We constantly talk about the American political system being broken and ineffective, and we can blame that on so many problems, including our inability to heed our Founding Fathers’ warnings about a two-party system. However, they neglected to alert us of a much bigger threat: the rise of a deeper-rooted evil among our richest and most successful. Let’s call them “celebriticians.”

A celebrity running for public office is really nothing new — Ronald Reagan, Jesse Ventura and Arnold Schwarzenegger obviously had successful campaigns — but the Trump presidency made the lines between public servant and public figure more blurred than ever.

Less than a year following the end of Trump’s administration, countless celebrities have toyed with the idea of representing us common people. Matthew McConaughey, Geraldo Rivera, Dwayne “The Rock” Johnson, Caitlyn Jenner and Herschel Walker have all recently expressed interest in Congress, governorships and even the presidency. Apparently, they all looked at the former reality television star and thought, “If he can be president, then so can I.”

To that, I say: no, you can’t. Trump’s calls to “drain the swamp” did not imply that we should repopulate it with celebrities — they have no place in public office.

[The new, post-pandemic normal for music festivals]

Most career politicians are far from being in touch with their constituents, but no one is more separated from reality than an Olympic-athlete-turned-reality-television-star, or someone like Herschel Walker, an ex-NFL player with an abuse allegation. They have not lived the life of a normal American in decades — or, possibly, ever. 

Plenty of people are in favor of celebrity representation, though. Fifty-eight percent of respondents in a poll from Piplsay, a consumer research platform, said they would support Matthew McConaughey’s and/or Dwayne “The Rock” Johnson’s campaigns. Really, it makes sense those powerful individuals could make political decisions in a place like the United States.

Many Americans are willing to make anything — and anyone — “an icon.” Politicians are often treated like celebrities or influencers in this way, which further blurs the lines between two careers that are theoretically very different. For example, President Joe Biden’s rescue dogs have fan-made social media accounts entitled “The Oval Pawffice.” This is not the first time we have fallen in love with famous people’s personalities and private lives — or what we perceive them to be. Often, this has nothing to do with reality.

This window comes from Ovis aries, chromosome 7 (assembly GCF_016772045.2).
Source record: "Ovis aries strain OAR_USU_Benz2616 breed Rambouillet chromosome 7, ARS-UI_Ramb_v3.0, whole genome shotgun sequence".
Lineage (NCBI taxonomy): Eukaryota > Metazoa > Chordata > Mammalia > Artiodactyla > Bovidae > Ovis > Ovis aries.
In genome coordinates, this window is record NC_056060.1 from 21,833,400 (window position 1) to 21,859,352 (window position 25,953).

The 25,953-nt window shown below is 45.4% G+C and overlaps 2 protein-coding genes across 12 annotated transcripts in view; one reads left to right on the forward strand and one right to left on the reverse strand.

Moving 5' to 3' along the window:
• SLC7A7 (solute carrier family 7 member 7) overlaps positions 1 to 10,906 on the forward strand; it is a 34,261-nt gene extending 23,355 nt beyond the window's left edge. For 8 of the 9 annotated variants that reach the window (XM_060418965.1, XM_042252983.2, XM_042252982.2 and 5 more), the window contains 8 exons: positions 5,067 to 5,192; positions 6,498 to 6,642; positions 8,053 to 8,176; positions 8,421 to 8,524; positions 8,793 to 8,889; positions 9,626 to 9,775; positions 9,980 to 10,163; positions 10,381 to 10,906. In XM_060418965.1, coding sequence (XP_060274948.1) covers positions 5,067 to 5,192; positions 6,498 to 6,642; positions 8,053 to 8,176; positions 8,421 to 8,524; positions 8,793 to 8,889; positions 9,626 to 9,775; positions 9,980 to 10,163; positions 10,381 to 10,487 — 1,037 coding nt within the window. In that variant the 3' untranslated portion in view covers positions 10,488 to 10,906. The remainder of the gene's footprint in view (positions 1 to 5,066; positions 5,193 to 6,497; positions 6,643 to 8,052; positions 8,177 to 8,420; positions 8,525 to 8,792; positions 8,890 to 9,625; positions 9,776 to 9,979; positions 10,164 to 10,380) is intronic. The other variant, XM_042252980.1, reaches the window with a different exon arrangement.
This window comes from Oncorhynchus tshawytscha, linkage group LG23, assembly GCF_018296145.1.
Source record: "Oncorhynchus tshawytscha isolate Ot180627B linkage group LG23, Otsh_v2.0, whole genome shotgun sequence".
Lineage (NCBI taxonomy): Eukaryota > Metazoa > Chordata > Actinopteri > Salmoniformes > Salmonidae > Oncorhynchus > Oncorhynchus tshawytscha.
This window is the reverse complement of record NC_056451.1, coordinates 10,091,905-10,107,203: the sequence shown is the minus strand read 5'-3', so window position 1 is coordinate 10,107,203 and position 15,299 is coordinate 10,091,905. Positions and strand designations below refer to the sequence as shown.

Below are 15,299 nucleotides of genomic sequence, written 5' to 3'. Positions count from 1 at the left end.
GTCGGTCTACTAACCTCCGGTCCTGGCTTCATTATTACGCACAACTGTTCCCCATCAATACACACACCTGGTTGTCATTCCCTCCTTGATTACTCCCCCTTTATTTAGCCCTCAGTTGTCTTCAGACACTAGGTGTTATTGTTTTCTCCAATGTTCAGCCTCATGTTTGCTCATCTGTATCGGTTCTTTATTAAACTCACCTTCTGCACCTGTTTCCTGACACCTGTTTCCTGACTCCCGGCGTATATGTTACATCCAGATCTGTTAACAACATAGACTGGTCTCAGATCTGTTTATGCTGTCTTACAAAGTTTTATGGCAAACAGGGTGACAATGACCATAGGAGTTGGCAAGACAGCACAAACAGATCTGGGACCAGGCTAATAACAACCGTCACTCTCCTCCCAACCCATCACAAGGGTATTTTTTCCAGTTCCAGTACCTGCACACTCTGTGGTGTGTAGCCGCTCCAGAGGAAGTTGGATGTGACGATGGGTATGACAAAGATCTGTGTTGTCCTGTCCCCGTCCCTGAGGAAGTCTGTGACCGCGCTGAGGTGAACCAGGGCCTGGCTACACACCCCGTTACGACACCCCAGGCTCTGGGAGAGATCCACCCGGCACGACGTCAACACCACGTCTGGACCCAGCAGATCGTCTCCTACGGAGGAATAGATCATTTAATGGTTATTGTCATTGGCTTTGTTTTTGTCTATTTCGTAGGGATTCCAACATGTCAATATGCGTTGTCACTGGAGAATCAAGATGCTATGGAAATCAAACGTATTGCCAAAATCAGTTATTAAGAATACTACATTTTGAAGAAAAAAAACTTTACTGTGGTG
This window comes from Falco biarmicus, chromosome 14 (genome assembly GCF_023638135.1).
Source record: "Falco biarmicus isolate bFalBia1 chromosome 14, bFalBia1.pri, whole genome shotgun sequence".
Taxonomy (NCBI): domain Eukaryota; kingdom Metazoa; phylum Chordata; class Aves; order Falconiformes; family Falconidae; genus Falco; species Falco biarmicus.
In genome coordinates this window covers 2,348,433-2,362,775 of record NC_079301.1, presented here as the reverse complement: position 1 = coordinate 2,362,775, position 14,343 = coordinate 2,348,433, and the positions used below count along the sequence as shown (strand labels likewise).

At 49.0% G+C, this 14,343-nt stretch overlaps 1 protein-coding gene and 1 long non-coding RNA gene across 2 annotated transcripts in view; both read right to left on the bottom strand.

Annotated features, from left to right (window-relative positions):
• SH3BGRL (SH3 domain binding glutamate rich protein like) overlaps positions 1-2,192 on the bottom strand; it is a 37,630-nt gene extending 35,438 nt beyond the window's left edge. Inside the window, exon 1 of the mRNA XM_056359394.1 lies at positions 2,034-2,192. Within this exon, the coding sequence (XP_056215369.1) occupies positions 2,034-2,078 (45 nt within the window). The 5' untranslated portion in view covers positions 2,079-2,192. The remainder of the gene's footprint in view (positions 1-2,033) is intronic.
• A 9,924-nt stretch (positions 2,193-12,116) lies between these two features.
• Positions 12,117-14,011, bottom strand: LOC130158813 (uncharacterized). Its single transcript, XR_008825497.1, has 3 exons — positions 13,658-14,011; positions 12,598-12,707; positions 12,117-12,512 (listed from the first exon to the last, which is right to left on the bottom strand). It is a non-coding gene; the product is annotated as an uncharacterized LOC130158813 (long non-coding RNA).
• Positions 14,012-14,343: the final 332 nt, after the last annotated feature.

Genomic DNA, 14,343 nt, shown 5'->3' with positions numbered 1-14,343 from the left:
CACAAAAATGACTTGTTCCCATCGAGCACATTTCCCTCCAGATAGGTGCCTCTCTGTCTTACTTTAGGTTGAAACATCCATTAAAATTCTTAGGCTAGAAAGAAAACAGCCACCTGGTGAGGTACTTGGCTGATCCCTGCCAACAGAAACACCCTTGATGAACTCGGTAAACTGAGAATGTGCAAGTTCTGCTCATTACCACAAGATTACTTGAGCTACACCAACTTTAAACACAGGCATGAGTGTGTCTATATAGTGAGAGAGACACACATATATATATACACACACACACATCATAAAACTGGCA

[The everlasting appeal of Dolly Parton]

Americans also idolize attractive, rich, charismatic people. We easily prioritize those traits over intelligence and generosity when choosing who we place at the “top” of our society. But come on, let’s not be so obvious. I love how attractive, rich and charismatic Matthew McConaughey is, and he is obviously less polarizing than Texas Gov. Greg Abbott, the man he would theoretically run against. However, do we really trust McConaughey’s opinions on tax reform?

Americans’ civics knowledge is not great, so it’s no wonder people who don’t take the political system seriously have few concerns about potential Hollywood transplants. Our government may be worthy of a reality show, but let’s avoid a cast crossover. Some chaos is better than complete chaos.

In all fairness to celebrities, they are often pressured to use their massive platforms to help the public good. If they remain silent on pressing societal issues, we are quick to call them out for being bystanders or unworthy of their power. 

For example, Kim Kardashian has made a tangible difference by using her power to influence the criminal justice system. She should absolutely continue to do this important work but remain an influencer and involved citizen, rather than an elected official.

This is one of the few times I will ever defend career politicians. They can be just as slimy and corrupt and may even be friends with the celebrities just mentioned. However, I prefer to live under the naive comfort that these people are the most educated and qualified to make decisions for me. 

Being a celebrity does not automatically make you unqualified for public office — but please at least be more qualified than Kanye West.